Red, Black, and White Books - Sarah Woodbury

Red, Black, and White Books

In Lord of the Rings, Frodo leaves Sam the Red Book of Westmarch, in which to record the goings on of Middle Earth after he is gone. Tolkein himself says that his inspiration for the fictional book was the Red Book of Hergest in the Bodleian Library at Oxford, which he knew well.

In Wales, there were three such books of which we know:
The Red Book of Hergest
The Black Book of Camarthan
The White Book of Rhydderch

The Red Book of Hergest was written between 1375 and 1425 by Hywel Fychan fab Hywel Goch of Fuellt, for his employer, Hopcyn ap Tomas ap Einion of Ynys Tawe. In it are some of the most famous Welsh texts, including the Chronicles of the Princes, The History of the Kings of Britain by Geoffrey of Monmouth, The Ruin and Conquest of Britain, the Four Branches of the Mabinogi, and so on. The complete list is here:

The Black Book of Camarthen, in the National Library of Wales (Peniarth Manuscript 1), dates to the mid-thirteenth century and is believed to have been the work of a single scribe at the Priory of St. John in Carmarthen. It is one of the first works written wholly in Welsh and comprised mostly of poetry, primarily on the subject of Dark Age (sorry, Brynne) topics. The contents of which are here:

The White Book of Rhydderch contains much of what is in the other two books, with an emphasis on religious subjects and prose, rather than poetry. The copy in the National Library of Wales dates to around 1350 AD. It is found here:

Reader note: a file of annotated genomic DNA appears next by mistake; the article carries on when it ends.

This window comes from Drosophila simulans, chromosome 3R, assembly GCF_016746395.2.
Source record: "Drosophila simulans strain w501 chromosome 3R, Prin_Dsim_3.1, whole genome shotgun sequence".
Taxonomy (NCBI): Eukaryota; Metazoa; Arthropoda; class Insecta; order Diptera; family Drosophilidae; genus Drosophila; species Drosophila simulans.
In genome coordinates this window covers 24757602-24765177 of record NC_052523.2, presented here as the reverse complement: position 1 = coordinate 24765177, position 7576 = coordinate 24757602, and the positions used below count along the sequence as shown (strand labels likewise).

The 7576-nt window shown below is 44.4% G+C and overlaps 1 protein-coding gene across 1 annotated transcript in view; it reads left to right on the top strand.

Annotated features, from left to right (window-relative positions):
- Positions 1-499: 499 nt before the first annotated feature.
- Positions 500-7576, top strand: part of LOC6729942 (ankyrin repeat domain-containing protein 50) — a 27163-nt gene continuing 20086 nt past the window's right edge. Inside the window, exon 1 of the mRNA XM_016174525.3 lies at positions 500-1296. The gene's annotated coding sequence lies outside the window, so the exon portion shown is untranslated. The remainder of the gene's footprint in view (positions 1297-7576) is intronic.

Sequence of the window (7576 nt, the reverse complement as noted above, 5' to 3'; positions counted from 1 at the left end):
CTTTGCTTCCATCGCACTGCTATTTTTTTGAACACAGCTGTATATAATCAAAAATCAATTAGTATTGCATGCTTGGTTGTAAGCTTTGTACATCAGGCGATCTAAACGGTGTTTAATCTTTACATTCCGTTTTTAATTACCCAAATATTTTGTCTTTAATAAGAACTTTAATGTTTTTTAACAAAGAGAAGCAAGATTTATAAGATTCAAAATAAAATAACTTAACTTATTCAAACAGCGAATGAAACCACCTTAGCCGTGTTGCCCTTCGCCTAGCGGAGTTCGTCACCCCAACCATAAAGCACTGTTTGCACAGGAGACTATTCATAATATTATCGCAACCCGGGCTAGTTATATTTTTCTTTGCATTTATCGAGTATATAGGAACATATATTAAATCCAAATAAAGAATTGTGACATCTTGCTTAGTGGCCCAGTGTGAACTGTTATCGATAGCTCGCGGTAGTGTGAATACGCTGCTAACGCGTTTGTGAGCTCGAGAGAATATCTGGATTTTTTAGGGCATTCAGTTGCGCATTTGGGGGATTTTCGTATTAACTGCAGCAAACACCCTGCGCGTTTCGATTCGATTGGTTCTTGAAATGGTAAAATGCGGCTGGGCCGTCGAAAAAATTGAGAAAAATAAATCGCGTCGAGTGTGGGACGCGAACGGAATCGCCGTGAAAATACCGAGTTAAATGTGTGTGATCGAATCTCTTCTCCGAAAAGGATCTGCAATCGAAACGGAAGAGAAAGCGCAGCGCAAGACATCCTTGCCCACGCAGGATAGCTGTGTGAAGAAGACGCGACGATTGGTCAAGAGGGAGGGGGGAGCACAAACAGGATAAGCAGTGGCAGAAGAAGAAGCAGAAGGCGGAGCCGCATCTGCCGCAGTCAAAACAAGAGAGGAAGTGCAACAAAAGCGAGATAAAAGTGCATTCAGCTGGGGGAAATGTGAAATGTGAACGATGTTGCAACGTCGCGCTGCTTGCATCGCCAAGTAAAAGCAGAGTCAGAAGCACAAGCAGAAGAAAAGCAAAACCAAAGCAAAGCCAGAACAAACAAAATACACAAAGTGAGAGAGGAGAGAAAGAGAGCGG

As to how old the material in the books actually, it is not clear, or from what earlier books they were copies. Scholars date the version of the Four Branches of the Mabinogi that is in these books to around 1100 AD, given the linguistic characteristics, but that is not to say that the stories aren’t older. Much of the poetry is much older–dating to between 400-700 AD for the Dark Age poets such as Taliesin and Aneurin.

2 Replies to “Red, Black, and White Books”

  1. There are documents such as “Calendar of Chancery Warrants 1244-1326” and “Calendar of Charter Rolls”; “Handlist of the Acts of the Native Welsh Rulers 1132-1283”; “The Register of John Pecham, Archbishop of Canterbury, 1279-1292” etc. These are all original sources that Beverley Smith used in his book. I’ve no idea if you could really get a hold of them, although they might be available online for a fee. I guess you need to schedule another trip to Wales!

  2. Yeah, I already looked through all those. the Red Book of Hergest link is where I got my Chronicle of the Princes PDF. On Friday I need to go in to the library and look at the books my professor recommended, see if there are any primary sources I can actually *use*. And let me know if you come up with anything that’s an *English* source as well – horrors, I know, but I need things that describe the economic and political aspects of the war . . . still have no idea what my thesis is, beyond “Edward I subjugated Wales in X manner as a result of X thing”. I need something more focused than that. (this is turning into its own little essay, but) there’s got to be *something*.

    Your (slightly frazzled) daughter.

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